Making a Will can mitigate the risk of the assets you build over a lifetime running into disputes. It can also smoothen the process of transfer of the assets to your loved ones. Experts tell us why it’s important to make a Will.

Financial planning incomplete if you haven’t planned succession

Gaurav Mashruwala, Certified financial planner and founder, Gauravmashruwala.com

Having a Will is very important. We suggest all our clients to compulsorily go for a Will. There are three stages of financial planning—protecting your existing wealth, accumulating it and distributing it. If you miss any of these, your planning will remain incomplete.

Suppose I don’t take protection and don’t have a health insurance or life insurance, and straightaway start investing. Then if I fall ill, whatever I have accumulated will get eroded. If I only protect and accumulate, but don’t make a Will, then my family may end up in a dispute. Similarly, if I only protect and don’t accumulate, what will I distribute after retirement? So, all three are parts that are indispensable, so if you are following financial planning, Will is very important.

Read: Caring for family after you are no more

Besides, from the transmission perspective, remember that your entire legacy has to go to somebody and what you want to ensure is that the entire legacy with least leakage should go to your loved ones. If a Will is not there, the planner will earn something, the lawyer will earn something, and then there are government levy and taxes and the family gets the remaining. So to ensure that there should be least leakage, make a Will.

I would also suggest that one should involve a financial planner while making a Will; lawyers know the law they can make brilliant draft, but financial planners know the characteristic of each asset and the way they should be bequeathed.

Gaurav Mashruwala, founder Gauravmashruwala.com
Gaurav Mashruwala, founder Gauravmashruwala.com

It’s a legal document that protects interests of family

Rajesh Narain Gupta, Managing partner, SNG & Partners

Rajesh Narain Gupta, Managing partner, SNG & Partners
Rajesh Narain Gupta, Managing partner, SNG & Partners

If a person dies intestate (without a Will), her legal heirs are recognised as successors to her estate, as per respective personal laws. In the absence of a Will, the estate may be passed on to a relative whom the deceased did not wish to give anything. Lack of a Will also presents a disorderly situation where no one is aware of the deceased’s liabilities, his financial interests and/or his asset possessions. Key documents and assets remain untraced many a times. Legal heirs of a deceased account holder may remain untraced and deposits may remain idle in unclaimed accounts.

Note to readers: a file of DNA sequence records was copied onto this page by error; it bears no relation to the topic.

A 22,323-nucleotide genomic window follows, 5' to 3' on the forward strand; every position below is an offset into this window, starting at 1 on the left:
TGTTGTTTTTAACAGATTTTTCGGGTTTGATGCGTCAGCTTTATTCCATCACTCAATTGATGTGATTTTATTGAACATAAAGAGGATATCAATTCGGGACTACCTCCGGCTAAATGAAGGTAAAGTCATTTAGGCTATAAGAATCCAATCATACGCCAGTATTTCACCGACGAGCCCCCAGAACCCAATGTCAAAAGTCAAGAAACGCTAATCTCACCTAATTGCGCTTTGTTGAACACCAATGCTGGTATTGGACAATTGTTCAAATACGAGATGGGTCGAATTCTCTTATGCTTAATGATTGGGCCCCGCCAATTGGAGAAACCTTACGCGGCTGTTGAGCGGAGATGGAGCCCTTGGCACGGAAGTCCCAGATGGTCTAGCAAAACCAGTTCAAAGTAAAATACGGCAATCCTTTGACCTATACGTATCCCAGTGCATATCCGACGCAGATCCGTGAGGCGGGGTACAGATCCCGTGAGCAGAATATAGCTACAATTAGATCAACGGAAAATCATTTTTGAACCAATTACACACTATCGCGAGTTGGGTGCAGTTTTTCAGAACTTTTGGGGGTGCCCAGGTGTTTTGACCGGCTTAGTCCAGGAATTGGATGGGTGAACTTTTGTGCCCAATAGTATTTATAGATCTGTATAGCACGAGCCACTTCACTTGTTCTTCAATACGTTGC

Read: Ever thought about what will happen to your loved ones in your absence?

A Will is a legal instrument that protects a family by recording the details of assets owned by a person, its location and the relevant documents, and clearly states to whom the assets will be passed on. A Will results in smooth transfer of assets to intended beneficiaries and ensures minimal or no loss of assets. The making of a Will also protects the beneficiaries and spells out the manner and extent to which the assets will be transferred to the parents, wife and children and any other person by the deceased. Will makes asset transfer a smooth process from one generation to another and is an instrument for asset protection.

Distribution may be difficult in the absence of a Will

Namita Agarwal, Assistant vice-president, succession planning, Emkay Wealth Management

Namita Agarwal, Assistant vice-president Emkay Wealth Management
Namita Agarwal, Assistant vice-president Emkay Wealth Management

Having a Will would ensure that the assets are distributed in a smooth manner as decided and it would eliminate any kind of disputes among the legal heirs for distribution of these assets. So if the deceased left a Will, then the executor, who needs to be appointed by the person making the Will, needs to first get the Will probated, if required by the state laws where the deceased resided or owned property. A Will would generally list down all the assets of the deceased and specify how the assets are to be distributed among family members. The executor shall contact the financial institutions, banks, insurance companies, housing societies along with the death certificate, Will and other supporting documents to get the assets transferred in the name of legal heirs mentioned in the Will.

In the absence of a Will, the family members should firstly consolidate the assets of the deceased. It would be prudent to contact the financial advisor of the deceased who may have knowledge about the financial holdings. The legal heirs will need to obtain a succession certificate from the court and then contact the banks, financial institutions etc. for transferring the assets to the legal heirs as per applicable religious laws. This is accompanied by other supporting documents such as death certificate, affidavit, indemnity bond, no objection/release deed from other legal heirs (in case a legal heir wants to release his share in a particular asset in favour of others). If nominations have been made, then it would be easier. The nominee can collect the assets and then distribute it to the legal heirs as per the laws of succession. Before distributing the assets, the debts of the deceased shall be paid off.

Consult a lawyer who can guide you through the process, help prepare documents and advise on distribution of assets as per succession laws.

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